ALBUM REVIEW: Real Friends – The Home Inside My Head
Back in 2013, Real Friends signed to Fearless Records off the back of their 5th EP, Put Yourself Back Together. Since then, the Illinois five piece have released their debut album Maybe This Place Is The Same And We’re Just Changing, and spent months on end on the road, cultivating the expansive and passionate fanbase they have today. The Home Inside My Head is the band’s sophomore album.
Opener Stay In One Place is fairly representative of the band’s music to date. Although the chorus isn’t exactly monumental, the gang-like backing vocals and toned down, emotional bridge will inevitably secure this track a place on the setlist when the band play across the States on the Warped Tour all summer.
Next track (and source of the album’s title) Empty Picture Frames makes up for the lacklustre chorus on Stay In One Place with it’s sing-along melody and pop-punk guitar riffs. Not to mention that on this track in particular, Dan Lambton’s vocals are sounding better than ever. The vocal timbre in the final chorus in particular conveys the standard Real Friends subject matter of loneliness and isolation impeccably.
The emotionally charged Scared To Be Alone initially gives a different feel; darker, and more rock than pop punk. It settles quickly back into the usual Real Friends, but the brief introduction of a completely different sound shows what the band are capable of giving us more of in the future. The lyrics encourage listeners to not settle out of fear of loneliness, and despite being quite brief, the song stands out as a highlight on the album, as does the next track Mokena.
Mokena is the first chance on the album for new listeners to hear Real Friends step into the lower gear that existing fans love so much (case in point: fan-favourite I’ve Given Up On You). It’s also the first time that the vulnerability shown previously on this record only through lyrics is also shown through instrumentation and vocal timbre. The themes of nostalgia and feeling lost makes the track feel almost like a sister-song to Sixteen from the previous album.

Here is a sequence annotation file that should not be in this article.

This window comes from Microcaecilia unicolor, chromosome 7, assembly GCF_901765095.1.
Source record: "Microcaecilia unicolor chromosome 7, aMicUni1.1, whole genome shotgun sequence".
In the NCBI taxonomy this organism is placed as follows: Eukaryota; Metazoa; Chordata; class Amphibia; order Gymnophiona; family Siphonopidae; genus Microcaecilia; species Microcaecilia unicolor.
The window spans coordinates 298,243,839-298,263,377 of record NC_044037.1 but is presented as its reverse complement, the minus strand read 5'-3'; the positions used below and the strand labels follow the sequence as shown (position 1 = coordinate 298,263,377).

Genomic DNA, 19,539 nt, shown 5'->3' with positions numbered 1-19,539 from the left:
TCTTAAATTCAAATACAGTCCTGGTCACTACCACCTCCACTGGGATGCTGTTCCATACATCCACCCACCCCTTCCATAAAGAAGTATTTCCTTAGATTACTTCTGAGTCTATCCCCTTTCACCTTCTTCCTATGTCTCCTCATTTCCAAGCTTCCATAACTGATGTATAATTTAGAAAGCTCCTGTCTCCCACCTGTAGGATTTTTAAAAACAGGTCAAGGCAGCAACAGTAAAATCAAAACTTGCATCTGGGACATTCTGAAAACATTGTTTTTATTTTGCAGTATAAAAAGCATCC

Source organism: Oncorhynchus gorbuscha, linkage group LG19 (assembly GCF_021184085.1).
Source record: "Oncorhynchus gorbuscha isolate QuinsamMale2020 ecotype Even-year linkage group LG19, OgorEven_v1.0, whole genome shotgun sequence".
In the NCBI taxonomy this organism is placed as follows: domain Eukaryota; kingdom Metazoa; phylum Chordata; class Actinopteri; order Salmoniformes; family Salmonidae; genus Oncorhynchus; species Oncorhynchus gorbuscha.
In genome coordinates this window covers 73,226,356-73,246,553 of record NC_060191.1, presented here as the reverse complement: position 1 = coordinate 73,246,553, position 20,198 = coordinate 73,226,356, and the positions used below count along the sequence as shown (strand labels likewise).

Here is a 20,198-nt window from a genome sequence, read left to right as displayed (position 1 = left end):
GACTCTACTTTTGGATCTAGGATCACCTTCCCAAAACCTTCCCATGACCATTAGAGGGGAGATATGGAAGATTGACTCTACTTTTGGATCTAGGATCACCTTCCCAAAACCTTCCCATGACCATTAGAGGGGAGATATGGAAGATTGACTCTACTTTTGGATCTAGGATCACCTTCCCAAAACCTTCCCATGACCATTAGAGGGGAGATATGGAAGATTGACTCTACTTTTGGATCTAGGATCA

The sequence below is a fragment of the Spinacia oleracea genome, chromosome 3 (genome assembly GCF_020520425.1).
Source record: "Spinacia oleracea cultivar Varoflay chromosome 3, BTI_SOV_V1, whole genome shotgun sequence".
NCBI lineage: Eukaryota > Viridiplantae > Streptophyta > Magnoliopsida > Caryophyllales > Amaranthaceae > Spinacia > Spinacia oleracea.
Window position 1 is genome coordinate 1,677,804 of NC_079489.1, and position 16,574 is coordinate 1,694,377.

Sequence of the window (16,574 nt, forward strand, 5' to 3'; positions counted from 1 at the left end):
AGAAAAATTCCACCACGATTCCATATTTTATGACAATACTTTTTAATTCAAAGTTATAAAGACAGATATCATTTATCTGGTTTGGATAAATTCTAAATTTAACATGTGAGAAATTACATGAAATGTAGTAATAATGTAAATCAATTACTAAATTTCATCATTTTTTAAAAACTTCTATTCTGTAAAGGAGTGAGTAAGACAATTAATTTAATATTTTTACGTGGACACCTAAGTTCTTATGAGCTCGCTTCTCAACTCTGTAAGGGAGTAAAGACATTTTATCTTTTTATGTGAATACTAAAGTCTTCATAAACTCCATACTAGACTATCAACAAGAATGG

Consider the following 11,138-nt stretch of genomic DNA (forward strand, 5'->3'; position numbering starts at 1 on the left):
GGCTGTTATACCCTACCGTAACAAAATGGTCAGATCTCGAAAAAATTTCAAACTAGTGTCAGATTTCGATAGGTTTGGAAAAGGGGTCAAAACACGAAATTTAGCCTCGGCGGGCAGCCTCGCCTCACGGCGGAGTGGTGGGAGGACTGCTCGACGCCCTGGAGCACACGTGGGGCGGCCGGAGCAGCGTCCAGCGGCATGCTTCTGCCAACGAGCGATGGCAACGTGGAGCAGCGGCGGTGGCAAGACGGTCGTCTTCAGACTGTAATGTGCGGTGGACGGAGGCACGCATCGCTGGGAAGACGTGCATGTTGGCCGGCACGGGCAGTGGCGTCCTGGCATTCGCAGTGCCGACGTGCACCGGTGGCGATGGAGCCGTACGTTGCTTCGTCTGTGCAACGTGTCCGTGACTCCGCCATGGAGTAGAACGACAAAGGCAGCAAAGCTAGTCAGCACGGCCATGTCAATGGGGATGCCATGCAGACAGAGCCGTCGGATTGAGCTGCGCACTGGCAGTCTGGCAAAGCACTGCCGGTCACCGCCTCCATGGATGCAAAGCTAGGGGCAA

The last track on the album, Colder Quicker, brings us both the best riff on album, and the best chorus. Undoubtedly this will be a feature on the band’s setlist for a while to come. It can be presumed that this track was put at the end of the album to make you hit the repeat button, and it definitely fulfils this function. The backing vocals and call and response guitar fill add to the upbeat tone, despite the negative connotations of the lyrics, in true Real Friends style.
All in all, this is definitely an album that Real Friends can be proud of. It’s never going to be a pop punk staple, but Real Friends aren’t really about that. What’s conveyed lyrically through this record, and the vast majority of the band’s previous material, goes much deeper than that. If you’ve never been into Real Friends before, then this is unlikely to be a miracle album that changes your opinion on them, since although it feels slightly more mature, it’s not really anything particularly new. The debut album, Maybe This Place Is The Same And We’re Just Changing, fell prey to having as almost lulls as it had highs. Whilst it’s obvious that Real Friends haven’t succumbed to the so-called ‘sophomore album syndrome,’ it does feel like the band haven’t quite solved the problem: not making every song on the album one that really counts. Having said that, nothing on the album feels like ‘filler’ as such, but when the good songs are as good as they are anything else pales in comparison.
The Home Inside My Head showcases both Kyle Fasel’s emotional and honest lyricism, and Lambton’s vocal capability. The latter can be seen particularly when you compare the different vocal styles, for example the contrast between Mokena and Empty Picture Frames. The duo’s talents brought together gives the vulnerability of Real Friends with the recurring themes of loneliness, nostalgia and above all, acceptance. Their relatable and sentimental nature is arguably the reason that fans feel so passionately about this band on such a deep level.
Stand Out Tracks: Scared To Be Alone, Mokena, Colder Quicker
For Fans Of: Knuckle Puck, The Story So Far
Written by: Jo Howarth